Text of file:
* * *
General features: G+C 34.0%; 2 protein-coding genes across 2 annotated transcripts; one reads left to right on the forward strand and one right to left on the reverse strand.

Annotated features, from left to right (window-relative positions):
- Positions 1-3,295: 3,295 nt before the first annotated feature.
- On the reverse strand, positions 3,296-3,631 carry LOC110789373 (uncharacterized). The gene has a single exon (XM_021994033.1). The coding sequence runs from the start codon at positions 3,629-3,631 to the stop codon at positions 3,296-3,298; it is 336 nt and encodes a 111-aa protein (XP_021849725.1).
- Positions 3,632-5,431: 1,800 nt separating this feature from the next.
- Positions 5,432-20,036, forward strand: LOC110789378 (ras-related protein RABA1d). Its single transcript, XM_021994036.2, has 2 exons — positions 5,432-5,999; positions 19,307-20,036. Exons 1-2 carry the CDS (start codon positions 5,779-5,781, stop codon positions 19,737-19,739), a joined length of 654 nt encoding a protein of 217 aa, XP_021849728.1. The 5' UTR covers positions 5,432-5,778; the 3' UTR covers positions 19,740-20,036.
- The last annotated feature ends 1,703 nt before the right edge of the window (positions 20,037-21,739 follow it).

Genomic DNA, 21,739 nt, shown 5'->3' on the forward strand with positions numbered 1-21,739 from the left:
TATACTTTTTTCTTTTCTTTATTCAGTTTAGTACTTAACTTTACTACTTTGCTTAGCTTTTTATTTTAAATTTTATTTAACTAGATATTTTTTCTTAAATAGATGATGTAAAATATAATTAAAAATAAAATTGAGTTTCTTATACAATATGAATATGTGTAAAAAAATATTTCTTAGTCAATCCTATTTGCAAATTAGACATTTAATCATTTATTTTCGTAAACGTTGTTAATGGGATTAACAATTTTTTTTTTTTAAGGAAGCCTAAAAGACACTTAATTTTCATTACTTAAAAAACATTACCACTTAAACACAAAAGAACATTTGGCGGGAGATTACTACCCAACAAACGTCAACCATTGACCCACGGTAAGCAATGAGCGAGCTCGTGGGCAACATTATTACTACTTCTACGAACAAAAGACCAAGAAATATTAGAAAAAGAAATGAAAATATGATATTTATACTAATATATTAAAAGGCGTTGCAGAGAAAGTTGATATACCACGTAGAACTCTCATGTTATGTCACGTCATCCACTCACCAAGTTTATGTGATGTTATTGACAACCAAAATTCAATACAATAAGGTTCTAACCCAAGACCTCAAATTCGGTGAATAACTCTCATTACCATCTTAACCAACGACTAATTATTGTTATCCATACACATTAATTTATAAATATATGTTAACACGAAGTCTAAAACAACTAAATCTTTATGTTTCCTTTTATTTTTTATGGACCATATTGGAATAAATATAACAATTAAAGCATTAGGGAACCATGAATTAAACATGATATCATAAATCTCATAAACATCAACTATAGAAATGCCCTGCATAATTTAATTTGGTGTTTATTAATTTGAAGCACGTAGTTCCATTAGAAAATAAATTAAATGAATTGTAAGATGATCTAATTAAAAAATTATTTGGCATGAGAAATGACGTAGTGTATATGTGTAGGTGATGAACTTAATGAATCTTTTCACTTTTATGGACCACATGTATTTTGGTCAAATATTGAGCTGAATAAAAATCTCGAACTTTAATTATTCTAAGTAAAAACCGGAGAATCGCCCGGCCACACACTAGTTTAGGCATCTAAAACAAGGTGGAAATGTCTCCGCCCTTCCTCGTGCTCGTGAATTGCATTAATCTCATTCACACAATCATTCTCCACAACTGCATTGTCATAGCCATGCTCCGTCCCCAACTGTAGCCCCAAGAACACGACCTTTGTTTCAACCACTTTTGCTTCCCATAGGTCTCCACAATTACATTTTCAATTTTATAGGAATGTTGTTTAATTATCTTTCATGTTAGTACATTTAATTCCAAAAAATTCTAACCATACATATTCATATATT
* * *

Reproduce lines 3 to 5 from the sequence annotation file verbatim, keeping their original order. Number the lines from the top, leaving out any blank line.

- Positions 1-3,295: 3,295 nt before the first annotated feature.
- On the reverse strand, positions 3,296-3,631 carry LOC110789373 (uncharacterized). The gene has a single exon (XM_021994033.1). The coding sequence runs from the start codon at positions 3,629-3,631 to the stop codon at positions 3,296-3,298; it is 336 nt and encodes a 111-aa protein (XP_021849725.1).
- Positions 3,632-5,431: 1,800 nt separating this feature from the next.